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In general, you want to check the performance of basic machine learning algorithm in default settings to get a feeling for the underlying structures, before picking a model.

I know every ternary tree can be represented as a binary tree. But why is this a reason to not use ternary trees? Of course they are computationally much more expensive but that is the same for other algorithms. Also, you could use them if the number of features is low but the hypothesis space is huge.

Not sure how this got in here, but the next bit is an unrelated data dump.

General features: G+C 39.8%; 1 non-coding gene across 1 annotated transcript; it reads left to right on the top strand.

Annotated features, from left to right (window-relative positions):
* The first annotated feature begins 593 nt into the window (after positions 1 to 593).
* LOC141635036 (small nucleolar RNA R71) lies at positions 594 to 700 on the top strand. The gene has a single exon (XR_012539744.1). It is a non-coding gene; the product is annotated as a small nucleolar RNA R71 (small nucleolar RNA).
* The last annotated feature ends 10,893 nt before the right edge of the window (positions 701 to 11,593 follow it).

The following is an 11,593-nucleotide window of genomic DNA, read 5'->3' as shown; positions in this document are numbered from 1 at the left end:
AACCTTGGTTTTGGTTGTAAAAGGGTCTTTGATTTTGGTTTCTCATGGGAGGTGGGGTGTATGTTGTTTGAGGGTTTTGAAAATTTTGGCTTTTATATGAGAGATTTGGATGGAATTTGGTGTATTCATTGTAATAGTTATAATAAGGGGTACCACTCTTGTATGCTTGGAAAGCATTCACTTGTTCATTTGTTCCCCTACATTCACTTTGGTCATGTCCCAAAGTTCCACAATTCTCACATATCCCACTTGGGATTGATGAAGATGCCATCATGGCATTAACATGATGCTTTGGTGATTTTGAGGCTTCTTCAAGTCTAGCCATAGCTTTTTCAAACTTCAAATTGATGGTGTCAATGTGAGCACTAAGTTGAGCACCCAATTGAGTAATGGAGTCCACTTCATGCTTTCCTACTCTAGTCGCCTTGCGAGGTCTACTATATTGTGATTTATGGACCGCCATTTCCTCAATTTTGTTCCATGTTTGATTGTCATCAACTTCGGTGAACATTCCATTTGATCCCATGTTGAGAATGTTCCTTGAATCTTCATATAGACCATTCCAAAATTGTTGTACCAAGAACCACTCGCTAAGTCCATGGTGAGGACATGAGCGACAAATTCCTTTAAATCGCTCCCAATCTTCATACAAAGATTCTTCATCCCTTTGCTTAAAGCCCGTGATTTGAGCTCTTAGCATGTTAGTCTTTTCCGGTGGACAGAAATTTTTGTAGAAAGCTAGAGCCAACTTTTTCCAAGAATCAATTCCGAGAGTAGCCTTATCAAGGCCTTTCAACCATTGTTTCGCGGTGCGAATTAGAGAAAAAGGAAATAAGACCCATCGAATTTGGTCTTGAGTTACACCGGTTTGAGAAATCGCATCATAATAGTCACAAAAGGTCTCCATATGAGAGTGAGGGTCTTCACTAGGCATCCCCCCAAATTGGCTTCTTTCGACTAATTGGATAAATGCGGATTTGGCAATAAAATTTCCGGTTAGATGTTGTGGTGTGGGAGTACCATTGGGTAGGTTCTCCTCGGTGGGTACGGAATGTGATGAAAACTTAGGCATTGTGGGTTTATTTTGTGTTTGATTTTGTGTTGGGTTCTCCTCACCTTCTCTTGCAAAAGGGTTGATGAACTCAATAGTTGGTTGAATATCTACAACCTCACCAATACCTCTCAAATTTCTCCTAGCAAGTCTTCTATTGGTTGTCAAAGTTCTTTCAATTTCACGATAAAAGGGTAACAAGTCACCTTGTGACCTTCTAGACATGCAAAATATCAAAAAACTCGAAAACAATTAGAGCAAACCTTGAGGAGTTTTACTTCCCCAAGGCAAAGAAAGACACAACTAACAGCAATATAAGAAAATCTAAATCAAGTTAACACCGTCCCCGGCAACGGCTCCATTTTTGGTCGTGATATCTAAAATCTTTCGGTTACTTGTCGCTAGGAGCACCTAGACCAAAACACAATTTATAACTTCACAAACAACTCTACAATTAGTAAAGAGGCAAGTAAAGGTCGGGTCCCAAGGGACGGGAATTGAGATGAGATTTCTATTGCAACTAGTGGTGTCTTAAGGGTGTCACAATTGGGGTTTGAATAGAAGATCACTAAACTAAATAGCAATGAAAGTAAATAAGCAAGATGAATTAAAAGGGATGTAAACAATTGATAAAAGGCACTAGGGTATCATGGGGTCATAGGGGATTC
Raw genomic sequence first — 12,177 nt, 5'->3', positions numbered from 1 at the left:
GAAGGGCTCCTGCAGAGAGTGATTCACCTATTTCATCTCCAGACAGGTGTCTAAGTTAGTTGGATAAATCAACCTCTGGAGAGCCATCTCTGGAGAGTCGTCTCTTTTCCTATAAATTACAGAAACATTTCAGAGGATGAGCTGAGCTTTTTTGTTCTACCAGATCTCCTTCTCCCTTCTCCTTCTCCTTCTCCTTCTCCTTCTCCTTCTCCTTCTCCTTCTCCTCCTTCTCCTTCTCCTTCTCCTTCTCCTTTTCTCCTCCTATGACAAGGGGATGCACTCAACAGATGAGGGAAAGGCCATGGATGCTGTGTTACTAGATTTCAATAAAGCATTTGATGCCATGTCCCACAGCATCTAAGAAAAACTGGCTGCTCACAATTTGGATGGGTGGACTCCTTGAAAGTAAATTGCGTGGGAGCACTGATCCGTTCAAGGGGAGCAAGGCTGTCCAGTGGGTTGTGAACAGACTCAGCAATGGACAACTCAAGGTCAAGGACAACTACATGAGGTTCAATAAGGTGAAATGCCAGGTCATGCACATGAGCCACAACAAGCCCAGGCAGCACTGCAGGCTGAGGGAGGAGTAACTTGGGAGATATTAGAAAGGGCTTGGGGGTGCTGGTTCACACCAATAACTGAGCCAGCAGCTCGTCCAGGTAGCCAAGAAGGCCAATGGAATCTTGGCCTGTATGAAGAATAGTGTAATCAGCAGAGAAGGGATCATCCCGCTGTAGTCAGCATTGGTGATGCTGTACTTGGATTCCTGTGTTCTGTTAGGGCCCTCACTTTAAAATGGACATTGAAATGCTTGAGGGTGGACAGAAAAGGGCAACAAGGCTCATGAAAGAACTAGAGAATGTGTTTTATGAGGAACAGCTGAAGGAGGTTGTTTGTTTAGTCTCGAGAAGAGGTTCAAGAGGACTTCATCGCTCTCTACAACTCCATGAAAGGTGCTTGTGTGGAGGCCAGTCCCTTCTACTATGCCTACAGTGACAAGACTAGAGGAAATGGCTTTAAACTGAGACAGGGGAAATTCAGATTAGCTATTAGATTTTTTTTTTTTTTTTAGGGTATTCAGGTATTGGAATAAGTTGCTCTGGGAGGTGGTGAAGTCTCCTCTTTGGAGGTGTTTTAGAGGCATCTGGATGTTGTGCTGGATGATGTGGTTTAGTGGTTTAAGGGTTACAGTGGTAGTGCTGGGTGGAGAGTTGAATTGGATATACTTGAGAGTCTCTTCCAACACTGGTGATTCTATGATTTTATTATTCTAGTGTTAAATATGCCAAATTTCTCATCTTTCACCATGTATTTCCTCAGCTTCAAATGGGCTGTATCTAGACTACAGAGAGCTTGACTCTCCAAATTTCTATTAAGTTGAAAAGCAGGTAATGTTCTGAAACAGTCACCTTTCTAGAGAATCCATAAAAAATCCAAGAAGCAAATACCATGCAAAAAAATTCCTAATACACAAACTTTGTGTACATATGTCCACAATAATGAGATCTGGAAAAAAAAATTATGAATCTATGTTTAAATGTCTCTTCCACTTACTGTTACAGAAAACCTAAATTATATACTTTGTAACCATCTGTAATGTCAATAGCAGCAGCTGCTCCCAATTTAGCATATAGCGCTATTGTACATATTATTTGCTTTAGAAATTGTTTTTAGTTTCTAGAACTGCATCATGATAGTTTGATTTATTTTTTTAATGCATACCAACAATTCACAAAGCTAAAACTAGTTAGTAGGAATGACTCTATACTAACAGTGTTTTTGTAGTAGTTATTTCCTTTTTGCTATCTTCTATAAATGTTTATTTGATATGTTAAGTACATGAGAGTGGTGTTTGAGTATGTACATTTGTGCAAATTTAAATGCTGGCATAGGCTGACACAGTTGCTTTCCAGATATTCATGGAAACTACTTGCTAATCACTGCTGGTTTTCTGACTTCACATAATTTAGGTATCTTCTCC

Why not include ternary trees in the process of spot checking algorithms to see if they outperform binary trees?

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Instead of focusing so much on decision tree classifiers, consider looking at Leo Breiman's Random Forests classifier. Once you understand the elegance of this approach (bootstrapping to train trees, dropping test samples down trained trees for testing, shuffling feature values in trained trees to obtain importance scores, etc.), you will not likely care so much about binary vs ternary straightforward decision tree classifiers, CART, etc. The potential for overfitting is also lower with RF.

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